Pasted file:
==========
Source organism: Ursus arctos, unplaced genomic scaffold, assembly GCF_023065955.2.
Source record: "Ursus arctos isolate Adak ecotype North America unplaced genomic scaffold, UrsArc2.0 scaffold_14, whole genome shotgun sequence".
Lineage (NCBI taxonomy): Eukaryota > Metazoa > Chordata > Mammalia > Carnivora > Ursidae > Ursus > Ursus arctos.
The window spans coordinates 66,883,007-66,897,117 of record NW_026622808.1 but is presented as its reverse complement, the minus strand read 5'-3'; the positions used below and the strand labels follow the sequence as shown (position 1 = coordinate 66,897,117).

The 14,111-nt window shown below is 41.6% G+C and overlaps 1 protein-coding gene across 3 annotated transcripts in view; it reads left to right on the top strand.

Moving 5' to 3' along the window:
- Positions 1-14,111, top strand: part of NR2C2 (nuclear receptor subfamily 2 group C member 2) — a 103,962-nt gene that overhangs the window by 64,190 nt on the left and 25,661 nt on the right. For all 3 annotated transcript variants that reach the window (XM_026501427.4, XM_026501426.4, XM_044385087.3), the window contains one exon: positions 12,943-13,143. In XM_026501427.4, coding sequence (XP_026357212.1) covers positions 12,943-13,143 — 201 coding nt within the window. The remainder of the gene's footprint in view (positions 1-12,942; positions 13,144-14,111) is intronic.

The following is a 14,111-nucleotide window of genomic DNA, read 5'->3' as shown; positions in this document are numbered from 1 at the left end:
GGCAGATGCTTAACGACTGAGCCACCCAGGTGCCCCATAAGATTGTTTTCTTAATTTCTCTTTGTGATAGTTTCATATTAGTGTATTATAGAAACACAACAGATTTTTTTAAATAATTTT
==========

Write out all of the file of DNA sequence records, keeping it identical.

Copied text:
Source organism: Ursus arctos, unplaced genomic scaffold, assembly GCF_023065955.2.
Source record: "Ursus arctos isolate Adak ecotype North America unplaced genomic scaffold, UrsArc2.0 scaffold_14, whole genome shotgun sequence".
Lineage (NCBI taxonomy): Eukaryota > Metazoa > Chordata > Mammalia > Carnivora > Ursidae > Ursus > Ursus arctos.
The window spans coordinates 66,883,007-66,897,117 of record NW_026622808.1 but is presented as its reverse complement, the minus strand read 5'-3'; the positions used below and the strand labels follow the sequence as shown (position 1 = coordinate 66,897,117).

The 14,111-nt window shown below is 41.6% G+C and overlaps 1 protein-coding gene across 3 annotated transcripts in view; it reads left to right on the top strand.

Moving 5' to 3' along the window:
- Positions 1-14,111, top strand: part of NR2C2 (nuclear receptor subfamily 2 group C member 2) — a 103,962-nt gene that overhangs the window by 64,190 nt on the left and 25,661 nt on the right. For all 3 annotated transcript variants that reach the window (XM_026501427.4, XM_026501426.4, XM_044385087.3), the window contains one exon: positions 12,943-13,143. In XM_026501427.4, coding sequence (XP_026357212.1) covers positions 12,943-13,143 — 201 coding nt within the window. The remainder of the gene's footprint in view (positions 1-12,942; positions 13,144-14,111) is intronic.

The following is a 14,111-nucleotide window of genomic DNA, read 5'->3' as shown; positions in this document are numbered from 1 at the left end:
GGCAGATGCTTAACGACTGAGCCACCCAGGTGCCCCATAAGATTGTTTTCTTAATTTCTCTTTGTGATAGTTTCATATTAGTGTATTATAGAAACACAACAGATTTTTTTAAATAATTTT